2) https://www.cancer.gov/about-cancer/treatment/research/car-t-cells#living-drug

Synthetic morphogenesis at EMBL Heidelberg

March30

The use of synthetic biology in engineering biological systems has been rapidly expanding. the conference at EMBL Heidelberg from 17-20 March 2019 on “Synthetic Morphogenesis: From Gene Circuits to Tissue Architecture” highlighted this in the context of understanding growth and developmental morphogenesis. It brought together an unusual combination of researchers ranging from:

  • in vitro reconstitution of cytoskeletal networks
  • giant unilammelar vesicles (GUVs) for encapsulating proteins: towards synthetic cells
  • rebuilding gradients of morphogens by engineering cells
  • organoid models of tissue morphogenesis
  • engineering blastulas and developing embryos predictively modify developmental outcomes

One, many and the nanometer collective: Dynein gliding assays show the way

January8

Our 5 year long study on dynein can be summarized in the “one, many and collective” phrase. We have been able to show that teams of motors on a surface in a gliding assay appear to transport different lengths of microtubules differenty. In challenging experiments that went beyond qualitative, Kunalika Jain from the lab optimized a quantitative gliding assay that allows her to infer the change in 2D directionality of transpoted MTs.

Setup of the dynein gliding assay in simulation and experiment

Dynein Collective Transport: Simulation & Experiment (Jain et al. 2019 Soft Matter)

Given the details available at a single molecule level, we asked whether counter-intuitive inferences could be made about the role of length-dependent transport. Turns out due to the peculiar detachment mechanics and “search and capture”, MTs are indeed transported in a more directional manner when 3 um long filaments encounter approximately 10 motors or more. Why 10, why 3 um,.. read more in our paper by Jain, Khetan and Athale (2019) Soft Matter.

Field microscope

November14

Focussing mechanism for a cellphone microscope

After collecting a small personal museum of microscopes (I don’t have a very big house, so there are limits to it), it was thrilling to complete a project with Yash (BS-MS 2018) and Prof. Rapol in Physics @iiserpune, where we added a 3D printed mechanism for focus adjustment for a portable ball lens microscope. The help we got from Dr. Manu Prakash at Stanford to get us started needs to be mentioned. His energy in spreading portable microscopy in parts of LDCs (less developed country) like India has got a lot of people to get “back to the basics”. In our work we got some help in terms of samples from the lab of Dr. Krishanpal Karmodiya, who works with Plasmodium infected cells for understanding the genomics of malaria. Kudos to the team and looking forward to more developments.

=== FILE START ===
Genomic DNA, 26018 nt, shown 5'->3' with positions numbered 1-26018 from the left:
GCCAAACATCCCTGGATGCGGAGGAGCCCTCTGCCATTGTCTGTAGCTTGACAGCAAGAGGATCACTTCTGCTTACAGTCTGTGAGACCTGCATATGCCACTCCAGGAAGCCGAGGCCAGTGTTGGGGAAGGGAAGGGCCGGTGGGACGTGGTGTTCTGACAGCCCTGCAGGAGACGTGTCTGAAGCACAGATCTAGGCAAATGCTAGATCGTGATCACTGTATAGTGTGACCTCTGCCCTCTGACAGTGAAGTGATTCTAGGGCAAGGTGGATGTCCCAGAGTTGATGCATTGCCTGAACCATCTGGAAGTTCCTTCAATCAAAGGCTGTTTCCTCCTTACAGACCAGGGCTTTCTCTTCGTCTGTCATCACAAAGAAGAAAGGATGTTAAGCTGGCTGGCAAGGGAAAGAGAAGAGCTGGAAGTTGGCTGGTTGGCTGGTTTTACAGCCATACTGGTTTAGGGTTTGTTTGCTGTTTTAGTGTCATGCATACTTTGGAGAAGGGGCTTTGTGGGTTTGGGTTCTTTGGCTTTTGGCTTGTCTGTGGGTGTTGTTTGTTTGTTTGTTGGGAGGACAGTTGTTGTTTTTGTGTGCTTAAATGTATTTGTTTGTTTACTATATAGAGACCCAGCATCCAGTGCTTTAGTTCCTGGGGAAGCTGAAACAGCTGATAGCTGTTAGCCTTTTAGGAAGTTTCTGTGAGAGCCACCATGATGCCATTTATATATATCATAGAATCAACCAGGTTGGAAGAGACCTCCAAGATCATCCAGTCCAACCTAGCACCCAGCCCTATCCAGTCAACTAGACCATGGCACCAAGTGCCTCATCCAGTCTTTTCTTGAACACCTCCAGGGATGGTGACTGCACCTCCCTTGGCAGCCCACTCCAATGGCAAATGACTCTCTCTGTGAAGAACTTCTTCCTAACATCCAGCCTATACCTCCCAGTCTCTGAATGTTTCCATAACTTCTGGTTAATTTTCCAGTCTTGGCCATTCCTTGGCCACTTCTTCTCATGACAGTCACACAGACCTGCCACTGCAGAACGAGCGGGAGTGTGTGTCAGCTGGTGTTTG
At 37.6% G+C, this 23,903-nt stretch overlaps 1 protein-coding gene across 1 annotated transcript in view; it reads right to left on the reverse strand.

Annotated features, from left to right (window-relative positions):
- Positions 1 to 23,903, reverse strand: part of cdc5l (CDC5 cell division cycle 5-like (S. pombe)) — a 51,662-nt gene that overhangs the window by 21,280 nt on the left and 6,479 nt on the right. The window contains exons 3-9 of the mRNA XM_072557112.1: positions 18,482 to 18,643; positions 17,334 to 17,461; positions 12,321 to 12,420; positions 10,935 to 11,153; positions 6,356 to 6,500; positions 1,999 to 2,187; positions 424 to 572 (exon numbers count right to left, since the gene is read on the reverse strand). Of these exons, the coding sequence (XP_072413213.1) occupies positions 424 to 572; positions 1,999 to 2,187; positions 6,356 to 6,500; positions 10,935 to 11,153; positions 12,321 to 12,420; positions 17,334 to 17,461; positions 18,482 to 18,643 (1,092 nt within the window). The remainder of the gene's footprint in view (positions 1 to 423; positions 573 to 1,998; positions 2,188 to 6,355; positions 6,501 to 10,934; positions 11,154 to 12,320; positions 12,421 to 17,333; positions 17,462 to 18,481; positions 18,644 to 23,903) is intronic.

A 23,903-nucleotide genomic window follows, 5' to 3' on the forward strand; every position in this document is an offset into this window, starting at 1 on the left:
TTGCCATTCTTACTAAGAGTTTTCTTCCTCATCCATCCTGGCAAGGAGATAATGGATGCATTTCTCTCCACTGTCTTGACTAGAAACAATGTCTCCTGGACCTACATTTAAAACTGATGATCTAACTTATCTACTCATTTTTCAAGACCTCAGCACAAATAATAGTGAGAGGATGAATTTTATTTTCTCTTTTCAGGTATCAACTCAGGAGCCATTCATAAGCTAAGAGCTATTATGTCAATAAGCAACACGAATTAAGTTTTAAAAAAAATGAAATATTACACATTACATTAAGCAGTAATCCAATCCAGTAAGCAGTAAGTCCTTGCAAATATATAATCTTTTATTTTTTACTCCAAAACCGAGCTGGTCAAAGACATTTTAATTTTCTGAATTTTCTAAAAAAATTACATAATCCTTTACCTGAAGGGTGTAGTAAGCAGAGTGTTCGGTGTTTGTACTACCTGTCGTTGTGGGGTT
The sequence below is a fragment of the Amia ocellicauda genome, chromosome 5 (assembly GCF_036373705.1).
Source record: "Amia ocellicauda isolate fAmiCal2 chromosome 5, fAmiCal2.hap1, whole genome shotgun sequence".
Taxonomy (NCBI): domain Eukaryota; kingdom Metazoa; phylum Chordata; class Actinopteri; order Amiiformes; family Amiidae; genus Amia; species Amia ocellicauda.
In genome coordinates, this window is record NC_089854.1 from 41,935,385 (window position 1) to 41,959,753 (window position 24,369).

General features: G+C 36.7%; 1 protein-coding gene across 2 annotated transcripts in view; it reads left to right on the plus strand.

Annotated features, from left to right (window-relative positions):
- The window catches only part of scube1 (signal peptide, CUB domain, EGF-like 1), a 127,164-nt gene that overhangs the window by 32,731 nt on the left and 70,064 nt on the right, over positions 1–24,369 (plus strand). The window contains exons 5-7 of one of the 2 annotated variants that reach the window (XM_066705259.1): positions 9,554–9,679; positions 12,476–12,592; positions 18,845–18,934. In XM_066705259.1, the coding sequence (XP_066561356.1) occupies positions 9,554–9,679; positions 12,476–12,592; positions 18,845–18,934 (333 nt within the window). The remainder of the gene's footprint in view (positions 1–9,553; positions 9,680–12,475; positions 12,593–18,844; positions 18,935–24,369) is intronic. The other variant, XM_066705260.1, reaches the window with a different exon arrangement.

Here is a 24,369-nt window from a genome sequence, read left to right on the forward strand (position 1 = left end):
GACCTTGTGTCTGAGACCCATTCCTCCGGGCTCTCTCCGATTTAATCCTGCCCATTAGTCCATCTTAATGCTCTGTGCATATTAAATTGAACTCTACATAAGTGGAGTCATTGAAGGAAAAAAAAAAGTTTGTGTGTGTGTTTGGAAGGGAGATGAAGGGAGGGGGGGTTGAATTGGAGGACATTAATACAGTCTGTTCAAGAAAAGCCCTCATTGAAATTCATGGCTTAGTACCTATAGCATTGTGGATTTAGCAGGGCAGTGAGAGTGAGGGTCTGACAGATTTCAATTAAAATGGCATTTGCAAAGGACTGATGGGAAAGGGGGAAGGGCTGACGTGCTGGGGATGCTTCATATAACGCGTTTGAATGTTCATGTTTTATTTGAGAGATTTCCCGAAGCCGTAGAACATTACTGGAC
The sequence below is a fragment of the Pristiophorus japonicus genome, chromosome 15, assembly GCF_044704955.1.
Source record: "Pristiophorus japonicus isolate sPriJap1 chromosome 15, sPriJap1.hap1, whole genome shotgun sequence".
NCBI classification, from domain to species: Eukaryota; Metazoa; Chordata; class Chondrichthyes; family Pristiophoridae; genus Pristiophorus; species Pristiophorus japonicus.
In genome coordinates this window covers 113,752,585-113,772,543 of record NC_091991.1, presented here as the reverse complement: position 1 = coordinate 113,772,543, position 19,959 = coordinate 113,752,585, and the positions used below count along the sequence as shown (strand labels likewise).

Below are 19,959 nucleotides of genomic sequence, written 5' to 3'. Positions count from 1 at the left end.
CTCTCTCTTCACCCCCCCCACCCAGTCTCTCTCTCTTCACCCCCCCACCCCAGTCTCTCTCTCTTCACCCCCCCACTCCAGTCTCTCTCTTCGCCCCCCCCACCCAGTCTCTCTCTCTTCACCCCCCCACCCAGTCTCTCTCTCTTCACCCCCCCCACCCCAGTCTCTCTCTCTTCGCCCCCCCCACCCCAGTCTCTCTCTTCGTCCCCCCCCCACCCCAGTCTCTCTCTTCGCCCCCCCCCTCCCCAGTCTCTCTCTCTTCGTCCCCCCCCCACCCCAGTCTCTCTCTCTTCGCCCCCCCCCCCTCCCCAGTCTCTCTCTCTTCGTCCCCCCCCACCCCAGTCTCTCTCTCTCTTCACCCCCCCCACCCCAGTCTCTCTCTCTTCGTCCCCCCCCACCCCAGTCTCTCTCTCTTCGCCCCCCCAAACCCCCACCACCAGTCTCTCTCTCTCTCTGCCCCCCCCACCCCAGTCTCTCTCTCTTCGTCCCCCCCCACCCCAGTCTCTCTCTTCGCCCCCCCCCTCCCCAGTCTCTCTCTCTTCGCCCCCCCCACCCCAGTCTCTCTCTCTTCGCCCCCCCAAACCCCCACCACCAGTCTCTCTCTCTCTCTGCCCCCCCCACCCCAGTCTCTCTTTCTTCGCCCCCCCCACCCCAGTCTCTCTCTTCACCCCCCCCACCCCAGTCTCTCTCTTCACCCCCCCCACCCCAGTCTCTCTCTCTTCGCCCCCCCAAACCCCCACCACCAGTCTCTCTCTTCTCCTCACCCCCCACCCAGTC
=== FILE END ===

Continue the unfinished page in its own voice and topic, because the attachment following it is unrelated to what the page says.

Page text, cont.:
The 3D files of the device we have described in our paper are Open Source and available to download [Github link]. Anybody with access to a 3D printer should in principle be able to make this.

Reference:

Yash Jawale, Umakant Rapol and Chaitanya A. Athale (2018) Open Source 3D printed focussing mechanism (3DPFM) for cellphone based cellular microscopy. 12-Nov-2018 J. Microsc.  https://doi.org/10.1111/jmi.12765

Foldscope ver.2

September29

How to fold a microscope #Foldscope

Assembled and (later corrected)

A weekend coffee well spent assembling the Foldscope

posted under Blog, Outreach | No Comments »

EMBO Workshop on Size and Shape

September14

Chaitanya Athale just returned from an exciting meeting at NCBS Bangalore (ಬೆಂಗಳೂರು) on physical principles of development and morphogenesis. Meeting old friends and making new ones. The most striking images were from Olivier Hamant, ENS Lyon France & Sainsbury Labs UK on the morphogenesis of plants. Neha Khetan and Chaitanya’s poster was put up. Old discussions about bacterial form were re-ignited.